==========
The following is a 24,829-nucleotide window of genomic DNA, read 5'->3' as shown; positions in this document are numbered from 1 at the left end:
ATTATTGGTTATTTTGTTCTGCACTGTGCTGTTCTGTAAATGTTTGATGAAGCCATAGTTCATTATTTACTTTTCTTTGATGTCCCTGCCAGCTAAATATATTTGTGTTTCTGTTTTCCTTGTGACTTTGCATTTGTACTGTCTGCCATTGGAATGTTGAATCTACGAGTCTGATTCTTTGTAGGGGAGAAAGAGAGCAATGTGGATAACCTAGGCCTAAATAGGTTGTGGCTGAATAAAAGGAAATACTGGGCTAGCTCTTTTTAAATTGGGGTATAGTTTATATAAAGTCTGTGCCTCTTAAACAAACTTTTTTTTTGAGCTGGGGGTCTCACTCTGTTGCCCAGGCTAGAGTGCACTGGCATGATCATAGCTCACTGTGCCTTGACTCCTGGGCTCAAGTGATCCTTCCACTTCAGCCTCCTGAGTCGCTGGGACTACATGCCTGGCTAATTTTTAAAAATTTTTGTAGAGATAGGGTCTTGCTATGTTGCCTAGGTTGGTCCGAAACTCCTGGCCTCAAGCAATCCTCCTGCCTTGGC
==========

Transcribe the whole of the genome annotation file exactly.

The following is a 24,829-nucleotide window of genomic DNA, read 5'->3' as shown; positions in this document are numbered from 1 at the left end:
ATTATTGGTTATTTTGTTCTGCACTGTGCTGTTCTGTAAATGTTTGATGAAGCCATAGTTCATTATTTACTTTTCTTTGATGTCCCTGCCAGCTAAATATATTTGTGTTTCTGTTTTCCTTGTGACTTTGCATTTGTACTGTCTGCCATTGGAATGTTGAATCTACGAGTCTGATTCTTTGTAGGGGAGAAAGAGAGCAATGTGGATAACCTAGGCCTAAATAGGTTGTGGCTGAATAAAAGGAAATACTGGGCTAGCTCTTTTTAAATTGGGGTATAGTTTATATAAAGTCTGTGCCTCTTAAACAAACTTTTTTTTTGAGCTGGGGGTCTCACTCTGTTGCCCAGGCTAGAGTGCACTGGCATGATCATAGCTCACTGTGCCTTGACTCCTGGGCTCAAGTGATCCTTCCACTTCAGCCTCCTGAGTCGCTGGGACTACATGCCTGGCTAATTTTTAAAAATTTTTGTAGAGATAGGGTCTTGCTATGTTGCCTAGGTTGGTCCGAAACTCCTGGCCTCAAGCAATCCTCCTGCCTTGGC